Identification of heat shock protein 32 (Hsp32) as a novel survival factor and therapeutic target in neoplastic mast cells.
ABSTRACT Systemic mastocytosis (SM) is a myeloid neoplasm characterized by increased survival and accumulation of neoplastic mast cells (MCs). In most patients, the D816V-mutated variant of KIT is detectable. We report here that heat shock protein 32 (Hsp32), also known as heme oxygenase-1 (HO-1), is a novel KIT-inducible survival factor in neoplastic MCs. As assessed by reverse transcription-polymerase chain reaction (RT-PCR), immunocytochemistry, and Western blotting, the KIT D816V(+) MC line HMC-1.2 as well as highly enriched primary neoplastic MCs were found to express Hsp32 mRNA and the Hsp32 protein. Moreover, KIT D816V and stem cell factor (SCF)-activated wild-type KIT were found to induce Hsp32 promoter activity, expression of Hsp32 mRNA, and expression of the Hsp32 protein in Ba/F3 cells. Correspondingly, the KIT D816V-targeting drug PKC412 decreased the expression of Hsp32 as well as proliferation/survival in neoplastic MCs. The inhibitory effects of PKC412 on the survival of HMC-1.2 cells were counteracted by the HO-1 inductor hemin or lentiviral-transduced HO-1. Moreover, 2 Hsp32-targeting drugs, pegylated zinc protoporphyrin (PEG-ZnPP) and styrene maleic acid copolymer micelle-encapsulated ZnPP (SMA-ZnPP), were found to inhibit proliferation and to induce apoptosis in neoplastic MCs. Furthermore, both drugs were found to cooperate with PKC412 in producing growth inhibition. Together, these data show that Hsp32 is an important survival factor and interesting new therapeutic target in neoplastic MCs.
SourceAvailable from: Hiroshi Maeda[Show abstract] [Hide abstract]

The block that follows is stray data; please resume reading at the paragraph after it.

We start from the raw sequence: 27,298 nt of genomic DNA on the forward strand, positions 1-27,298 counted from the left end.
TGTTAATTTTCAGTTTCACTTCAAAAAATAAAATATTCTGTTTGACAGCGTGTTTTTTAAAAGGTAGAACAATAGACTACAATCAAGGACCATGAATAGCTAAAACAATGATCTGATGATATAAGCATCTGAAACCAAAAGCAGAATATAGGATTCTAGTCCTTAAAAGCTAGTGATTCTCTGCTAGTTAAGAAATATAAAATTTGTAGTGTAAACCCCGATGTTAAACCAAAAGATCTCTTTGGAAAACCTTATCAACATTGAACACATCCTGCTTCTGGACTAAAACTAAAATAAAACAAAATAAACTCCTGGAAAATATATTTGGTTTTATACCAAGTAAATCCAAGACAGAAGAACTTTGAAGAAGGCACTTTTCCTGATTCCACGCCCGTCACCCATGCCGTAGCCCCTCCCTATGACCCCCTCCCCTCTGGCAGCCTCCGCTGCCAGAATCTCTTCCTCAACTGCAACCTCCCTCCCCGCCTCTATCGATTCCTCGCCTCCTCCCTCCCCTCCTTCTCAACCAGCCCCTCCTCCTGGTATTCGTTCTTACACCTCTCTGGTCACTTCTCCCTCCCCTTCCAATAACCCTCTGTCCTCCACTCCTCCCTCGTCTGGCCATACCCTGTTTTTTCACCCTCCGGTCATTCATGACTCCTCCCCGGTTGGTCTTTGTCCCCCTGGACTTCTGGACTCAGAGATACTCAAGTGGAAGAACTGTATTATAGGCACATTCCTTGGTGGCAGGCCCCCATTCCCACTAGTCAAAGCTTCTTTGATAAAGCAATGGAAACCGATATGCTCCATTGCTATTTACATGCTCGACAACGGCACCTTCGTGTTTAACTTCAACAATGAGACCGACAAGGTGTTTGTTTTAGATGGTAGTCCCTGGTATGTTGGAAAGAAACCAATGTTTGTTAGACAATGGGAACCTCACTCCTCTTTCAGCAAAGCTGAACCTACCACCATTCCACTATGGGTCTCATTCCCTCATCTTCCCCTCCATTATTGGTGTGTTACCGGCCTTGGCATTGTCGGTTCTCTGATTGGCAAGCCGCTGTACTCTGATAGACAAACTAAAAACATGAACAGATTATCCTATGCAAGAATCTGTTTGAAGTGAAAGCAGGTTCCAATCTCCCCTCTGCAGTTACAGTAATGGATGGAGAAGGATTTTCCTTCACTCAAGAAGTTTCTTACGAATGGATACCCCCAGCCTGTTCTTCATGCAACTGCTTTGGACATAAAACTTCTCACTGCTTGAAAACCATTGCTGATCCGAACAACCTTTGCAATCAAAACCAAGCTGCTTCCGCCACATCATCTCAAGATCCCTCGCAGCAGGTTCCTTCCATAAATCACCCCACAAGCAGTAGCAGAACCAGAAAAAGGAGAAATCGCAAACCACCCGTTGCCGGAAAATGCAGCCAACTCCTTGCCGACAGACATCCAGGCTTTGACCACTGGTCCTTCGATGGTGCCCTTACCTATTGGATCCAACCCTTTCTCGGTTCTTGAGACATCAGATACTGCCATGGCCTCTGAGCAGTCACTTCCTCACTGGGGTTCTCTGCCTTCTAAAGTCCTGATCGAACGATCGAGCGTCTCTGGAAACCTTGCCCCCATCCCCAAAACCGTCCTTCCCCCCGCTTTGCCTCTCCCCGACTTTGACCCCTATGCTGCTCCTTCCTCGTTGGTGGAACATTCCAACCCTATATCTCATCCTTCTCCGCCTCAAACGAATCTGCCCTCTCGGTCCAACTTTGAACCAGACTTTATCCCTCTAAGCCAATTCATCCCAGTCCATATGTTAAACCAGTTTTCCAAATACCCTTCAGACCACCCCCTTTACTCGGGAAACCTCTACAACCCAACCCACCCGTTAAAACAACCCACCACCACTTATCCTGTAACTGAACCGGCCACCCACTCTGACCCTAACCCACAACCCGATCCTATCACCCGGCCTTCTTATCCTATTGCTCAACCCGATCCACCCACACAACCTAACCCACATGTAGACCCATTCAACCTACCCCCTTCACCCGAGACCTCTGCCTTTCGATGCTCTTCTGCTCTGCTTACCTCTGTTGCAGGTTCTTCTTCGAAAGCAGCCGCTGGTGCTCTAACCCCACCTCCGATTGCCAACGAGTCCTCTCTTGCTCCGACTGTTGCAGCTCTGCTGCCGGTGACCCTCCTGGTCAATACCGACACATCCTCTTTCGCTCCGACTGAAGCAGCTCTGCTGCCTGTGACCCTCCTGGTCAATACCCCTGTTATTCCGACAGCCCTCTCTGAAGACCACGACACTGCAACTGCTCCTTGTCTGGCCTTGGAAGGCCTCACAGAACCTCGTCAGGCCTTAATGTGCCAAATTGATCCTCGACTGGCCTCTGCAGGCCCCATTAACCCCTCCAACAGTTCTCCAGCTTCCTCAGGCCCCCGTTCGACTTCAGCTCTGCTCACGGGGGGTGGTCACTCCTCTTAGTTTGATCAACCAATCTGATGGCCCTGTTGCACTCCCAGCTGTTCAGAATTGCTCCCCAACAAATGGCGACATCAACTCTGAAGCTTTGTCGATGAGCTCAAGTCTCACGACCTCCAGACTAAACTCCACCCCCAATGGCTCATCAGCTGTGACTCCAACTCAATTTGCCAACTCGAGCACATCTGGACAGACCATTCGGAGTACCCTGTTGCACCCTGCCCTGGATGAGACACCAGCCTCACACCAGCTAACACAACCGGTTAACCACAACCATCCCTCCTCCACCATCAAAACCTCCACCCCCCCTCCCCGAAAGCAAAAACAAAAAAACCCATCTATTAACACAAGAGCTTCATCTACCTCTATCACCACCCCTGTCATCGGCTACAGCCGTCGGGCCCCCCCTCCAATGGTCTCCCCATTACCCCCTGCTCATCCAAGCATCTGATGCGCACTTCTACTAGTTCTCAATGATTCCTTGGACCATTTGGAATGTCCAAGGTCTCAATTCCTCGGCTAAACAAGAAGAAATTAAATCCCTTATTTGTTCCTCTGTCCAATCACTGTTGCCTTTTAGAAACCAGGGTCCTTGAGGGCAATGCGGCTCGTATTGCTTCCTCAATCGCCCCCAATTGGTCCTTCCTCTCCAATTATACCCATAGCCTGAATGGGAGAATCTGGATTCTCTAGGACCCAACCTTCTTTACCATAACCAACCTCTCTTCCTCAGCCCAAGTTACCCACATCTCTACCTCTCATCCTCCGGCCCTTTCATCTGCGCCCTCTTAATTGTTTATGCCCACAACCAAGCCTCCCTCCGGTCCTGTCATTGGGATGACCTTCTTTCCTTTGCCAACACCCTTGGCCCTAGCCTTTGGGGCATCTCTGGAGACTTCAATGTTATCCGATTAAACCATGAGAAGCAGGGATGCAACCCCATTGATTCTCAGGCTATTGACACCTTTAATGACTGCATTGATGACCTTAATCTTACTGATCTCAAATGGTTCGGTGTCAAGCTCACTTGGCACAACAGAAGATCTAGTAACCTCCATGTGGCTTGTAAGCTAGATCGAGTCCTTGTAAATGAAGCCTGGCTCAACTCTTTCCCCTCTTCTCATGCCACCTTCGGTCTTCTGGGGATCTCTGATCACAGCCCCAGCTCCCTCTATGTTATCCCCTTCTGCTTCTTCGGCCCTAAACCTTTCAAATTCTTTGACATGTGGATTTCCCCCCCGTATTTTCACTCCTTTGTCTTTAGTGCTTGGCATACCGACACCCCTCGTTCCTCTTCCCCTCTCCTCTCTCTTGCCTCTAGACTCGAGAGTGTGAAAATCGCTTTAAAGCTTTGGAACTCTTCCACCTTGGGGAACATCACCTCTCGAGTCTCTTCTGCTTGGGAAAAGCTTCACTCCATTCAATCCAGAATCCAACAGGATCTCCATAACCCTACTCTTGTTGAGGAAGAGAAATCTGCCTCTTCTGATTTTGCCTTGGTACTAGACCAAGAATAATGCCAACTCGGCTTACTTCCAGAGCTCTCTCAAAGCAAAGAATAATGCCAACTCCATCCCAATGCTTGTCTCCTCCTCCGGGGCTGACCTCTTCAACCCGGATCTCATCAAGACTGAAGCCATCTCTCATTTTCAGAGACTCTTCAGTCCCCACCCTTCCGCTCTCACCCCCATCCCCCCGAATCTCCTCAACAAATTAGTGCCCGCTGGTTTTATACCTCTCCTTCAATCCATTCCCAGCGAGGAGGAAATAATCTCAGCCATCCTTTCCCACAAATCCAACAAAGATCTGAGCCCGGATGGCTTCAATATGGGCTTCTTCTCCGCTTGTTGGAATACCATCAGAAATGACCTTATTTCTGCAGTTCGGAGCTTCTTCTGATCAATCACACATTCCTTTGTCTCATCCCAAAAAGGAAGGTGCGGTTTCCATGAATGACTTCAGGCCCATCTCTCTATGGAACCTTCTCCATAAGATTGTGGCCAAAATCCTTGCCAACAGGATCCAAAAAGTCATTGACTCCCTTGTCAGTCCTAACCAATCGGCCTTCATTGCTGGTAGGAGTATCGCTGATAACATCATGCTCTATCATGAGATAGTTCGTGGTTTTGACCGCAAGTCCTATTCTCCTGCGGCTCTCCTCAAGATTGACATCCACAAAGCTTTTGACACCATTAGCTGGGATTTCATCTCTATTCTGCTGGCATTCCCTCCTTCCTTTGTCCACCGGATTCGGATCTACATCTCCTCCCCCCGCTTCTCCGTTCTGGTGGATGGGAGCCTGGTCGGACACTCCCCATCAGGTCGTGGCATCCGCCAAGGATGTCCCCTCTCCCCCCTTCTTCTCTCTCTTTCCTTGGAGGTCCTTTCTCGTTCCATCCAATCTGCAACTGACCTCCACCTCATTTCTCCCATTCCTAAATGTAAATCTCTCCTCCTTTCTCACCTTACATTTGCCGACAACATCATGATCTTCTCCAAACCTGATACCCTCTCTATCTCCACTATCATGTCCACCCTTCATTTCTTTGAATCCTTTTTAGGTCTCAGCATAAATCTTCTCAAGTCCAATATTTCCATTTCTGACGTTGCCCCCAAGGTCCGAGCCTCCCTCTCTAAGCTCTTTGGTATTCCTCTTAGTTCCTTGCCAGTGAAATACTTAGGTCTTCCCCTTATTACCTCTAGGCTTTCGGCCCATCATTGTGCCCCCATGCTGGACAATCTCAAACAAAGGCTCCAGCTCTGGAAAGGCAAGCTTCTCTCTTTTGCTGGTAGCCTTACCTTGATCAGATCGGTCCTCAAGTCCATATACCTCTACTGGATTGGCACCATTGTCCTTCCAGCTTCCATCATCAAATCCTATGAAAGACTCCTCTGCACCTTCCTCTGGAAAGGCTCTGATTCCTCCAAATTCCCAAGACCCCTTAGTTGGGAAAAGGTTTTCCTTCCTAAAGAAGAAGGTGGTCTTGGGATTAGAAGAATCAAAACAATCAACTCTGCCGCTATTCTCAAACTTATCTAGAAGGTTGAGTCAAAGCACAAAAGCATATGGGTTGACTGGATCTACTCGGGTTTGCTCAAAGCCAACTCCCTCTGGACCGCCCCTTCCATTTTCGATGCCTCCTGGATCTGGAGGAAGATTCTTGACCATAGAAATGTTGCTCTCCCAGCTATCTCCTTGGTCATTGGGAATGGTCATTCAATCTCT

ABSTRACT: Heat shock proteins (Hsp) are increasingly employed as therapeutic targets in oncology. We have shown that Hsp32, also known as heme oxygenase-1 (HO-1), serves as survival factor and potential target in Ph+ chronic myeloid leukemia. We here report that primary cells and cell lines derived from patients with acute lymphoblastic leukemia (ALL) express Hsp32 mRNA and the Hsp32 protein in a constitutive manner. Highly enriched CD34+/CD38- ALL stem cells also expressed Hsp32. Two Hsp32-targeting drugs, pegylated zinc protoporphyrine (PEG-ZnPP) and styrene maleic acid-micelle-encapsulated ZnPP (SMA-ZnPP), induced apoptosis and growth arrest in the BCR/ABL1+ cell lines, in Ph- lymphoblastic cell lines and in primary Ph+ and Ph- ALL cells. The effects of PEG-ZnPP and SMA-ZnPP on growth of leukemic cells were dose-dependent. In Ph+ ALL, major growth-inhibitory effects of the Hsp32-targeting drugs were observed in imatinib-sensitive and imatinib-resistant cells. Hsp32-targeting drugs were found to synergize with imatinib, nilotinib, and bendamustine in producing growth inhibition and apoptosis in Ph+ ALL cells. A siRNA against Hsp32 was found to inhibit growth and survival of ALL cells and to synergize with imatinib in suppressing the growth of ALL cells. In conclusion, Hsp32 is an essential survival factor and potential new target in ALL.Oncotarget 03/2014; · 6.63 Impact Factor